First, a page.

The Chinese bike-sharing company, Mobike, are pulling out of Manchester after just over a year.
Concern rose on Wednesday afternoon after users of the bike-sharing scheme, discovered that their deposits had been retracted from their in-mobile apps. The company stated later that day that they would be suspending all docking stations after releasing an appeal in late August, urging people to stop mistreating the Mobikes.
Executives confirmed when setting up the Mobike campaign, that they had accounted for potential losses made to the scheme, although it was reported in mid-July that 10% of bikes had been stolen or destroyed, with no funding to fix them. This follows a statement made by Mobike claiming that every bike was ‘vandal-proof’.
Mobikes have been found in canals, lakes, hung up on lamp-posts and are even being sold on second-hand website Gumtree.
The aim of the bikes was to reduce congestion and pollution, whilst promoting a healthier lifestyle choice and, crucially, at no cost to the taxpayer. Andy Burnham also used the Mobikes in his manifesto for Mayor, deeming them ‘iconic’ for Manchester although the the project has now been abandoned.
Jan Van der Ven, the general manager of Mobike, said: “We are very grateful to the City of Manchester to have been the first city in Europe to welcome Mobike.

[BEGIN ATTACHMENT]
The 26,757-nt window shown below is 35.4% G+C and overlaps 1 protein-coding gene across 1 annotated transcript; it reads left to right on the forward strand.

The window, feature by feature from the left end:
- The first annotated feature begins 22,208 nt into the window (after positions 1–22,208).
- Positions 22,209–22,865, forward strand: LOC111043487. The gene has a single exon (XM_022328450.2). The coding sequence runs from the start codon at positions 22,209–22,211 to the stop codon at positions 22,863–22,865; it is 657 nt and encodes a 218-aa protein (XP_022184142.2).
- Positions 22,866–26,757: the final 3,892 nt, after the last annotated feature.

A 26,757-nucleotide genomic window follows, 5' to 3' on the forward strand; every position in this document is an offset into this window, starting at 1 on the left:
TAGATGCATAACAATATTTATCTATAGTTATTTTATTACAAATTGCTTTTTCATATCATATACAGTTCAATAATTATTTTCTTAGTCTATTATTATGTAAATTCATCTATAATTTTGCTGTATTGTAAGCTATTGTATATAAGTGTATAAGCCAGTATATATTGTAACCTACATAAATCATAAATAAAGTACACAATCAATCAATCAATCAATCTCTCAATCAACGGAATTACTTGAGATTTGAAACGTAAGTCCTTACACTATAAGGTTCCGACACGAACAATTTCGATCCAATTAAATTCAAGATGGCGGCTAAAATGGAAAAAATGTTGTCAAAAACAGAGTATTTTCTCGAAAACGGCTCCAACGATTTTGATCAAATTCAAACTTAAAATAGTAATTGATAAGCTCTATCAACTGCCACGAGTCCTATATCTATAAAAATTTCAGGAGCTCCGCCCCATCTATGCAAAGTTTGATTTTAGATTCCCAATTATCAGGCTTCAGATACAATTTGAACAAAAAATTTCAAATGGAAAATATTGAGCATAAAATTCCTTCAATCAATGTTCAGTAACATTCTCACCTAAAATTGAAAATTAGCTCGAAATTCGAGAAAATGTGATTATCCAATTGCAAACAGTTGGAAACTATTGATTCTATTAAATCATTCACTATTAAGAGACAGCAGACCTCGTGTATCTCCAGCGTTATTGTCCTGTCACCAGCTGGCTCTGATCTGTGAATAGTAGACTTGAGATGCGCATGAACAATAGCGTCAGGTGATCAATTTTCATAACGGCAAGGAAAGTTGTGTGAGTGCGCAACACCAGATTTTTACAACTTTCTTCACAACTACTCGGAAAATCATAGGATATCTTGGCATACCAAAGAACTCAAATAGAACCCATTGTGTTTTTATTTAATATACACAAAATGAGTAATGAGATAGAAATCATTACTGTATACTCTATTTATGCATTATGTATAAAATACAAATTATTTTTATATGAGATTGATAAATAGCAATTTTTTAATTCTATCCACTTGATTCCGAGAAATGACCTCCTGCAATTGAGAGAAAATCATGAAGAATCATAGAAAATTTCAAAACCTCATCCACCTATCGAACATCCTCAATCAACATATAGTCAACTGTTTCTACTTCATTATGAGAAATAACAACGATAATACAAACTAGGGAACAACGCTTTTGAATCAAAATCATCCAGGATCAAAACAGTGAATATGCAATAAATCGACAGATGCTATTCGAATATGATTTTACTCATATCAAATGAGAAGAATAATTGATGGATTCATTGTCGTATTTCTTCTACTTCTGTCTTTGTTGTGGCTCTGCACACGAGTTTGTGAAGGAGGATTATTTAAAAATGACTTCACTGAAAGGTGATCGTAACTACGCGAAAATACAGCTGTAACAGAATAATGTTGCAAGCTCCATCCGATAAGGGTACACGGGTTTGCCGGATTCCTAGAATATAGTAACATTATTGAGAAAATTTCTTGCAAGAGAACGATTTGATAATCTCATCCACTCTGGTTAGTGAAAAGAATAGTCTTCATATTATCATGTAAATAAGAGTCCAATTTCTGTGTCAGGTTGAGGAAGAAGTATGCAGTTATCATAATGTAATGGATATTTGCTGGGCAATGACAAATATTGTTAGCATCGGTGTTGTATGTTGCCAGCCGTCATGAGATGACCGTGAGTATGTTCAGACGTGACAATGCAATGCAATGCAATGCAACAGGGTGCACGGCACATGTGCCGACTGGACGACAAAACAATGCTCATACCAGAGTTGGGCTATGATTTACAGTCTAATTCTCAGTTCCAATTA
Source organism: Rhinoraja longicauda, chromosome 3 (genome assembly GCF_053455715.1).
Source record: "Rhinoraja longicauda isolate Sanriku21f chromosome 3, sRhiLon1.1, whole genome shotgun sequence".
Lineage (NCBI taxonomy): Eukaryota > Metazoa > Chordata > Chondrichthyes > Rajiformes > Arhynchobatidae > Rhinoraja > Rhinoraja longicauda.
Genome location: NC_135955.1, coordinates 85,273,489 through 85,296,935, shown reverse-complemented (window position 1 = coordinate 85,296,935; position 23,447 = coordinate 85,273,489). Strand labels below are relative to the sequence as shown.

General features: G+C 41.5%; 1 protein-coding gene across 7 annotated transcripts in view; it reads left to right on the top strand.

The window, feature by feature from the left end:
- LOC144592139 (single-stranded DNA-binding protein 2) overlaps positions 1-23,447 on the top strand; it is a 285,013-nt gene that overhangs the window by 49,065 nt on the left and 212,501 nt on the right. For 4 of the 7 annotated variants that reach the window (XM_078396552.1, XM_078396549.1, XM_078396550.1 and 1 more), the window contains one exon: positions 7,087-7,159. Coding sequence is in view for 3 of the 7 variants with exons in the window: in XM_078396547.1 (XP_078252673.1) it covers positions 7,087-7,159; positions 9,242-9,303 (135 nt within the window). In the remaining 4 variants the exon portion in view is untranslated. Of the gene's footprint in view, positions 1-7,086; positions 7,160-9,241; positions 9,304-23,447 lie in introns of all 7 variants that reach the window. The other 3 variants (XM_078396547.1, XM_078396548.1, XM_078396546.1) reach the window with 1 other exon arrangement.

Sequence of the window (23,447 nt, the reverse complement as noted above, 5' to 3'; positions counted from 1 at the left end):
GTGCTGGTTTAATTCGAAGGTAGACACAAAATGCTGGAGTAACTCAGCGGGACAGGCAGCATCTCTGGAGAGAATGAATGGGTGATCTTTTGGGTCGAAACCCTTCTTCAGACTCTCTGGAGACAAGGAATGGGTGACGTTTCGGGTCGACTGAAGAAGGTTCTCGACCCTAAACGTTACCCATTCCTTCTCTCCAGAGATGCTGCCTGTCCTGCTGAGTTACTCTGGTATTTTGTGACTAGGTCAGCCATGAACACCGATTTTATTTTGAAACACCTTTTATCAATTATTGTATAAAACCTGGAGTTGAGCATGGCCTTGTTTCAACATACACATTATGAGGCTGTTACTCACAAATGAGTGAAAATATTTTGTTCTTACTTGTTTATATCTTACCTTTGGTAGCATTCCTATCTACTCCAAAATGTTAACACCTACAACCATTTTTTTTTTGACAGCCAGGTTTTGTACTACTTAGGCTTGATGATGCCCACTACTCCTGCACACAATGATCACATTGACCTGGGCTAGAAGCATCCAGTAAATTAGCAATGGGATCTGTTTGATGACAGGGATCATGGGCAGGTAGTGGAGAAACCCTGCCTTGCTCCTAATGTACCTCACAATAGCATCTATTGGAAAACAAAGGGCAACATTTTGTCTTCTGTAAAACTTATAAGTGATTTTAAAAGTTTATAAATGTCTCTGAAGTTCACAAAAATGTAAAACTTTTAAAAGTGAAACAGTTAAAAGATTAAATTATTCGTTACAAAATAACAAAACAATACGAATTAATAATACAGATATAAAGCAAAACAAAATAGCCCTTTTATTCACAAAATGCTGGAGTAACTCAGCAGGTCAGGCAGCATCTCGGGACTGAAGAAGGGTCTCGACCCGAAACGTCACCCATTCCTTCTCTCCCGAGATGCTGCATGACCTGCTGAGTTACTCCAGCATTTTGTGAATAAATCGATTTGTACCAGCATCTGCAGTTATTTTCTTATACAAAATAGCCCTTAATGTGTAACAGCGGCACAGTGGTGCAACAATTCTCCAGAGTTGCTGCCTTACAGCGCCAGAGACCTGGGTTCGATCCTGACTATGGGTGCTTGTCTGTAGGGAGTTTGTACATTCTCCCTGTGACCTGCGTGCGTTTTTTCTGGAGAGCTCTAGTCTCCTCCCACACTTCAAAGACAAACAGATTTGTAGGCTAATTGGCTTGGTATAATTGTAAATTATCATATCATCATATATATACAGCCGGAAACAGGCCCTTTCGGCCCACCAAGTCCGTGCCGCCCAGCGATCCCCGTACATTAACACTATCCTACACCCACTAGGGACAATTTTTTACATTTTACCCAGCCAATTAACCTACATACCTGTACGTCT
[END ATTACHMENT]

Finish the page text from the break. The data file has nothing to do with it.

“However, after careful evaluation, we have decided to remove our bikes and refund our users.
“As a private company, we have a duty to ensure our revenues cover our costs since unlike some operators we do not use taxpayer money to help balance our books.
“Unfortunately the circumstances in Manchester have not made this possible.”
Suggestions on how to bring the bikes back have been made, with some proposing to introduce a physical docking scheme.
Jan Van der Ven later thanked Manchester, adding: “We have all learnt valuable lessons that will help cities continue to make urban life more sustainable, more active and more healthy through cycling”.
He has also promised to investigate what went wrong and look into a more ‘affordable’ model for cities like Manchester.